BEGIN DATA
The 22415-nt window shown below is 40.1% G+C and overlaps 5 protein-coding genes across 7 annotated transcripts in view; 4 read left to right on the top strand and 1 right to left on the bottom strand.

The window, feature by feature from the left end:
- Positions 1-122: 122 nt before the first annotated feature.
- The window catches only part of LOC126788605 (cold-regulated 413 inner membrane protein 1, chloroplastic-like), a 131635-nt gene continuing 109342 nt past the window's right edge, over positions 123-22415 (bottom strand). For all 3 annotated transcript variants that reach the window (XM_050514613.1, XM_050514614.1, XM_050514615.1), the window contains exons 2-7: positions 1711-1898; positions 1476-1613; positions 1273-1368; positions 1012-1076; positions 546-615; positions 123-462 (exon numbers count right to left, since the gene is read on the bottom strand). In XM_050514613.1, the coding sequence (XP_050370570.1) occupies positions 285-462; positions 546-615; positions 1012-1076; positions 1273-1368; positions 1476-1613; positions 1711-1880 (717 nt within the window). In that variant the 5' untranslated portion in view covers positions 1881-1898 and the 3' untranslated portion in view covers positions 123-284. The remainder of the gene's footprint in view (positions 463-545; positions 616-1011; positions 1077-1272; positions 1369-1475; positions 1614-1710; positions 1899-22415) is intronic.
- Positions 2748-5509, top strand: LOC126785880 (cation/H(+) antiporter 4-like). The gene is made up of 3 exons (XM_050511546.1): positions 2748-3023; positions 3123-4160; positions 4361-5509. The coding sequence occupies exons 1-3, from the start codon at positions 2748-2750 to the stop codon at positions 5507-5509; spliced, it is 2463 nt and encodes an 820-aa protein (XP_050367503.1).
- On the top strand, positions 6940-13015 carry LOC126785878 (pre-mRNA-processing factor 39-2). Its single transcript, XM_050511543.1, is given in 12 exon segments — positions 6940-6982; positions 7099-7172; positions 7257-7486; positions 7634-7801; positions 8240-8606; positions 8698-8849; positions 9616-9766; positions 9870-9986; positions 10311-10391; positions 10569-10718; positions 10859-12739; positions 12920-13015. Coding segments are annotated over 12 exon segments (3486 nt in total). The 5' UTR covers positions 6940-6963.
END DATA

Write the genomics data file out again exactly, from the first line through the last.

The 22415-nt window shown below is 40.1% G+C and overlaps 5 protein-coding genes across 7 annotated transcripts in view; 4 read left to right on the top strand and 1 right to left on the bottom strand.

The window, feature by feature from the left end:
- Positions 1-122: 122 nt before the first annotated feature.
- The window catches only part of LOC126788605 (cold-regulated 413 inner membrane protein 1, chloroplastic-like), a 131635-nt gene continuing 109342 nt past the window's right edge, over positions 123-22415 (bottom strand). For all 3 annotated transcript variants that reach the window (XM_050514613.1, XM_050514614.1, XM_050514615.1), the window contains exons 2-7: positions 1711-1898; positions 1476-1613; positions 1273-1368; positions 1012-1076; positions 546-615; positions 123-462 (exon numbers count right to left, since the gene is read on the bottom strand). In XM_050514613.1, the coding sequence (XP_050370570.1) occupies positions 285-462; positions 546-615; positions 1012-1076; positions 1273-1368; positions 1476-1613; positions 1711-1880 (717 nt within the window). In that variant the 5' untranslated portion in view covers positions 1881-1898 and the 3' untranslated portion in view covers positions 123-284. The remainder of the gene's footprint in view (positions 463-545; positions 616-1011; positions 1077-1272; positions 1369-1475; positions 1614-1710; positions 1899-22415) is intronic.
- Positions 2748-5509, top strand: LOC126785880 (cation/H(+) antiporter 4-like). The gene is made up of 3 exons (XM_050511546.1): positions 2748-3023; positions 3123-4160; positions 4361-5509. The coding sequence occupies exons 1-3, from the start codon at positions 2748-2750 to the stop codon at positions 5507-5509; spliced, it is 2463 nt and encodes an 820-aa protein (XP_050367503.1).
- On the top strand, positions 6940-13015 carry LOC126785878 (pre-mRNA-processing factor 39-2). Its single transcript, XM_050511543.1, is given in 12 exon segments — positions 6940-6982; positions 7099-7172; positions 7257-7486; positions 7634-7801; positions 8240-8606; positions 8698-8849; positions 9616-9766; positions 9870-9986; positions 10311-10391; positions 10569-10718; positions 10859-12739; positions 12920-13015. Coding segments are annotated over 12 exon segments (3486 nt in total). The 5' UTR covers positions 6940-6963.